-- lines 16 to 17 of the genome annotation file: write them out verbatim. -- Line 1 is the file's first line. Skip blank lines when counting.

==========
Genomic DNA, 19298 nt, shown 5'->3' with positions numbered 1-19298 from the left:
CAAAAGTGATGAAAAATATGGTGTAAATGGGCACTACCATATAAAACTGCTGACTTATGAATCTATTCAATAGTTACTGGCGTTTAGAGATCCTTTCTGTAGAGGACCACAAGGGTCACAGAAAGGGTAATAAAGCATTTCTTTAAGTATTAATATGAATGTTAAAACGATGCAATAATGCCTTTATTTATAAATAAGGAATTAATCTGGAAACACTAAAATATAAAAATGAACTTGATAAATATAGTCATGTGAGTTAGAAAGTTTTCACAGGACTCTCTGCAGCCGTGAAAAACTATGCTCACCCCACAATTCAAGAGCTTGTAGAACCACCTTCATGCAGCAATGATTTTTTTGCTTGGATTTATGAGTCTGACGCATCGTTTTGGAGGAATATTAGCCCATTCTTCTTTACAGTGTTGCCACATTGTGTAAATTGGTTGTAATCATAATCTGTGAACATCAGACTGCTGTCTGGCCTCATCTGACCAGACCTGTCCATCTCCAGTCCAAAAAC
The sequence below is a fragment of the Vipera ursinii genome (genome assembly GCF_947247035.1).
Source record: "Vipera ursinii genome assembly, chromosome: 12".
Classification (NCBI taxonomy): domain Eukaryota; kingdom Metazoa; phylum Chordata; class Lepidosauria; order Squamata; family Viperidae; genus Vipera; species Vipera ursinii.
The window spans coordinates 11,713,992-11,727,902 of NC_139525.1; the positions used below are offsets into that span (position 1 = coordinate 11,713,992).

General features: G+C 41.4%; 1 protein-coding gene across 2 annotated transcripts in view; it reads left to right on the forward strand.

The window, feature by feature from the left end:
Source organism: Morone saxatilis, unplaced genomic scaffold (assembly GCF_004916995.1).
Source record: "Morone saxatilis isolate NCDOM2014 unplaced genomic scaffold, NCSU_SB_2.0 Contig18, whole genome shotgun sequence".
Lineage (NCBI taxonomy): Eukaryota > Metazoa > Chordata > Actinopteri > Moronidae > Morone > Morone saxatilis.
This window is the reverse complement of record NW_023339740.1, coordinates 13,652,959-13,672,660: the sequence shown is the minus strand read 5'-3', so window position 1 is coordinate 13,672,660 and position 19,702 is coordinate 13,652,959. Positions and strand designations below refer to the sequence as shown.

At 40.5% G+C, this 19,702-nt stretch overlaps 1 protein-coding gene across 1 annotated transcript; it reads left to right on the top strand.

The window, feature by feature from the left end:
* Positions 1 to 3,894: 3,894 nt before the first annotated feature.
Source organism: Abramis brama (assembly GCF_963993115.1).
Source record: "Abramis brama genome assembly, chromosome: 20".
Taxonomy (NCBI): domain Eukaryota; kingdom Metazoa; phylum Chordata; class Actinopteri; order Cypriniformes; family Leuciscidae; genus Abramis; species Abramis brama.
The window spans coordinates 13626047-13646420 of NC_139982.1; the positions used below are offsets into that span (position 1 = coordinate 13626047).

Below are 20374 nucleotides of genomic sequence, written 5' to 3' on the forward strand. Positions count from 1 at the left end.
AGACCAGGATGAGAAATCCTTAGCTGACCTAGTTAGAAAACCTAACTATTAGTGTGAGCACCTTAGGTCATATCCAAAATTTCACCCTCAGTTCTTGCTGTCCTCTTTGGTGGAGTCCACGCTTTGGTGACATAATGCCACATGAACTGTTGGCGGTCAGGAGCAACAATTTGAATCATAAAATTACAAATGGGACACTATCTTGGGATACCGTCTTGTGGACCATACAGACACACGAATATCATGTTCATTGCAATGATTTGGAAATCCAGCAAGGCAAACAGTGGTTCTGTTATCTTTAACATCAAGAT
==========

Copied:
Source organism: Abramis brama (assembly GCF_963993115.1).
Source record: "Abramis brama genome assembly, chromosome: 20".